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Project Heart Code



During the winter break, I had the priviledge to be part of the Project HeartCode team as the Web Development trainer.


HeartCode is a community service project organised by Singapore Management University's school of Computing and Information Systems, providing youths with the opportunity to explore their interest in IT.

Role and Responsibility

While the student engagement spanned only 5 days, with web development taking up 3, the preparation phase leading up to it was about 3 months long! During this time I curated training materials (Slides and exercises) on HTML, CSS, Javascript and Vue. I also trained the mentors which served as a dry run for the program.

Revision of course material

After getting feedback from the dry run, I decided to remove Vue from the syllabus as I found that it was too much for just 3 days, and focusing on the basics would be a better idea.

Furthermore, I decided to create a website to aid the teaching, which collates all materials for mentors and mentees, giving them access to the slides, exercise materials, and code snippets throughout the duration of the course. The site also served as a link to the projects the mentees created at the end of the engagement.

Javascript training page | Visit

Javascript training page


1. Teaching is not easy

I'm sure at some point in our education lives, we have or will chalk off our incomprehension of a subject to bad teaching. However, being on the other side of the fence has made me understand the difficulties that educators face.

Firstly, you need to put yourself in the shoes of the audience and try to recall how you felt when you were first introduced to the subject, how you were taught, the good and bad aspects of the path you took, then craft the lesson accordingly. But just as each student's challenges and pace are different, yours will differ as well, and thus, the lesson that you have curated based on your experience might be perceived as "bad" to them.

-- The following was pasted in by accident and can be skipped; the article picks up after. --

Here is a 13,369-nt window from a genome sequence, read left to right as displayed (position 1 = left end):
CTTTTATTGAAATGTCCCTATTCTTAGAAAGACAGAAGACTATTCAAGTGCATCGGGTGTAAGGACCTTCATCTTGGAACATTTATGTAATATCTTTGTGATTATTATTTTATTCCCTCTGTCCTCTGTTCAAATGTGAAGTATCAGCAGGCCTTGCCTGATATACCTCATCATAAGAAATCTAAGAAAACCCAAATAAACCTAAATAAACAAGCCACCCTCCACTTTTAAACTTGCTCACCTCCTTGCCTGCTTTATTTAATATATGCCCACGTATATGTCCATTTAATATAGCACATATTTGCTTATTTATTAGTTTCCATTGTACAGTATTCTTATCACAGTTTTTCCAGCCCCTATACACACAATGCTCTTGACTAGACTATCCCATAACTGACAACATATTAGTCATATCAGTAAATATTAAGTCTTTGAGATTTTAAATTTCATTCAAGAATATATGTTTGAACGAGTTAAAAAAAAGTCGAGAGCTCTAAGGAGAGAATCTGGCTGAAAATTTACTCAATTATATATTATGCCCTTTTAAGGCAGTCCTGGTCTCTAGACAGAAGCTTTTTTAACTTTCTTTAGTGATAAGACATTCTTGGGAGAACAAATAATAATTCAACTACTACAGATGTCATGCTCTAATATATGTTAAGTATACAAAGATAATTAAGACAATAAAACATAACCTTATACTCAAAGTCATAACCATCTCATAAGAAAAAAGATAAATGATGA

Secondly, you have to keep the students engaged even though the topic is dry and technical because once the students are disinterested, and the subsequent topics are built off the initial one, they will have an even harder time staying engaged. So inserting jokes, activities and breaks every now and then is essential but it takes a lot more effort as compared to just dumping information on them.

Lastly, since there is an end goal (for the students to create their website) and the engagement is time-bound, time management is crucial.

2. Be open to change

As Heraclitus says, "Change is the only constant in life," and it is important to learn to embrace it. When conducting the dry run with the mentors, I learned the value of getting feedback, consulting with others and being open to change. It is essential to be adaptable and willing to adjust as needed. By modifying the syllabus and further curating materials to support the teaching, I felt that it better engaged and enhanced the students' learning experience.

3. It is a marathon, not a sprint

Just as with many things in life, we sometimes confuse ourselves about the purpose of what we are doing. I was initially stressed out by the fact that the students might not be able to follow the lessons fully and placed my focus on trying to get them to remember everything that was taught. However, after some reflection, I remembered that the purpose of this engagement is to provide the youths with an avenue to explore their interest in IT, and what I could do is to allow them to explore and cultivate that interest.

With that realisation, I shifted my teaching approach towards encouraging the students to explore and cultivate their own interests in web development by showing them the possibilities and providing additional resources for them to explore outside of the classroom. Afterall, from my own experience, the classroom is just the starting point, true understanding comes from applying and self-learning outside of the class. If I were too focused on pushing the students to create the "perfect" website, it would become a chore for them, potentially killing their interest in learning altogether.

Final Words

I am grateful for the opportunity to have been a part of the team, as it pushed me out of my comfort zone, requiring me to conduct my own research and deepen my understanding of the content that I needed to teach. As someone who is not particularly adept at public speaking, I am glad I had the avenue to practice and improve my public speaking skills as well.